Thursday, July 21, 2011

The Mostly True Adventures of Homer P. Figg

The Mostly True Adventures of Homer P. Figg by Rodman Philbrick. Grades 4-8. Scholastic, 2009. 218 pages. Review copy provided by publisher for Young Hoosier Book Award consideration. (This review reflects only my own opinion, not the opinion of the commitee!)

When Homer Figg's dear older brother is sold into the Union army against his will, Homer sets off to bring him home. Homer has no idea of the dangers he'll face, but he figures he owes it to the brother who took care of him for so many years. Still, it'll take pluck and a quick tongue to help an Underground Railroad conductor, join a traveling medicine show as the Amazing Pig Boy, take to the sky in a hot air balloon, and save his brother by trying to kill him. Luckily, Homer's got plenty of both.

Confession: I read this book when it first came out and I didn't know what the heck I was doing because I kinda set it aside as "not my kind of book" and didn't really think about it again. WHAT WAS I THINKING?

On the reread, I discovered what an absolute joy this book is. From the very first page, I sank into Homer Figg's story (easy to do, since Homer is nothing if not a boy who loves his stories - no matter what form they happen to take). This is a book that begs to be read aloud. Homer's voice and the language Rodman Philbrick uses is just delightful.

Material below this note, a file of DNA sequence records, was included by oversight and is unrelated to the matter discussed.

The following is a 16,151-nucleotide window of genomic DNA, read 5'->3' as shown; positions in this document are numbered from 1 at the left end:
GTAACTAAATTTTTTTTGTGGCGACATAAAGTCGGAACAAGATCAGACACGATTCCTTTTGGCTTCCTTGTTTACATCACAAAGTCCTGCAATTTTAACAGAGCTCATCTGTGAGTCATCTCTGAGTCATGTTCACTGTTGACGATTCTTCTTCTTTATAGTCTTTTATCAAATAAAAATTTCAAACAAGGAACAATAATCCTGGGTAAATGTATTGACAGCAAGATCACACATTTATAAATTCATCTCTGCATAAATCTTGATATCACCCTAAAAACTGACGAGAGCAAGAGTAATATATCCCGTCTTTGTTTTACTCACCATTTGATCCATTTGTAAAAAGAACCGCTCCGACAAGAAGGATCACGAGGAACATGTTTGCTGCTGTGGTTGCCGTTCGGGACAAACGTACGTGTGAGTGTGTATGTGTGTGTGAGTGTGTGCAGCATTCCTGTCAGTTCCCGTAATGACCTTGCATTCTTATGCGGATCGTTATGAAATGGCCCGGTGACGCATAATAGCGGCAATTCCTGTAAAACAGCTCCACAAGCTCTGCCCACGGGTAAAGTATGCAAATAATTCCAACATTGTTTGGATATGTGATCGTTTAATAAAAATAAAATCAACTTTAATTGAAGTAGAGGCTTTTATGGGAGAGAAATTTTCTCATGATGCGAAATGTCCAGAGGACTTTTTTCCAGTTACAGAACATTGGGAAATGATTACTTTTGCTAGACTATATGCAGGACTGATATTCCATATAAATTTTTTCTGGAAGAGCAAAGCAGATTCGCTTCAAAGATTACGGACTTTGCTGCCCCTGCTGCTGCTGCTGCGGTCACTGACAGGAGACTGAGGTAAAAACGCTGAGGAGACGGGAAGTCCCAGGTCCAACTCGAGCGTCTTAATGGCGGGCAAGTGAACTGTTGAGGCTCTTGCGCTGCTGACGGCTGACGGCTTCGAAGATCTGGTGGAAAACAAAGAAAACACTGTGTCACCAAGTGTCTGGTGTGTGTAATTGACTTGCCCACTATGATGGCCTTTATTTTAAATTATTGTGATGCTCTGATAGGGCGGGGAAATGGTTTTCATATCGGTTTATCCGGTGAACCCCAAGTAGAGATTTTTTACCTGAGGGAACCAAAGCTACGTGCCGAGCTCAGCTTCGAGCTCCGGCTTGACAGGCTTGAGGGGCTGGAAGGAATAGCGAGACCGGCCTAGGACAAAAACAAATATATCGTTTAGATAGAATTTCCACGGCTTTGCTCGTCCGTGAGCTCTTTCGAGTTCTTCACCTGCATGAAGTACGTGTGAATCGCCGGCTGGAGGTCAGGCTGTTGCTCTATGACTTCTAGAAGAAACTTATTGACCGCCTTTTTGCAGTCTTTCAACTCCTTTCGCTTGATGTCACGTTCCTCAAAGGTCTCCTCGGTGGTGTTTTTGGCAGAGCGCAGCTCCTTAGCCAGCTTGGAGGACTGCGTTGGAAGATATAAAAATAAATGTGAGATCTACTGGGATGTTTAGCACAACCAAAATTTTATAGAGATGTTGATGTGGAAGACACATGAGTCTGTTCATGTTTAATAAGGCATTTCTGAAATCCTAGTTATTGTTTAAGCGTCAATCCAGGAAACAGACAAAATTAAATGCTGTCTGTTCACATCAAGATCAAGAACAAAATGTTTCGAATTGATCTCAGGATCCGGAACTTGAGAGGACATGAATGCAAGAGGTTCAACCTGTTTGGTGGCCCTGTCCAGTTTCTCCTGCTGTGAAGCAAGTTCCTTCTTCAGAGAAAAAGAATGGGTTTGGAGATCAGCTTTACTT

Throughout the book are references to the importance of story in all its many forms. Yes, this is a historical adventure story with a good dose of humor, but it's also a testament to the power of tales. Tales take many forms in this book - the lies Homer spins, hometown legends, fairy tales, songs, even tattooed ladies have stories to tell...

This book is also a testament to brotherly love and the lengths to which one brother will go to help the other. It's about finding bravery you didn't know was inside you. And, of course, it's about laughing at yourself the whole way through.

I'd highly recommend this to fans of Christopher Paul Curtis's historical fiction and it particularly reminded me of Elijah of Buxton, set around the same time.

A note on the cover: I much, MUCH prefer the paperback cover, so that's the one I've used for this review. I think a more photo-realistic image packs more kid appeal and I love the little smirk on Homer's face.

The Mostly True Adventures of Homer P. Figg is on shelves now!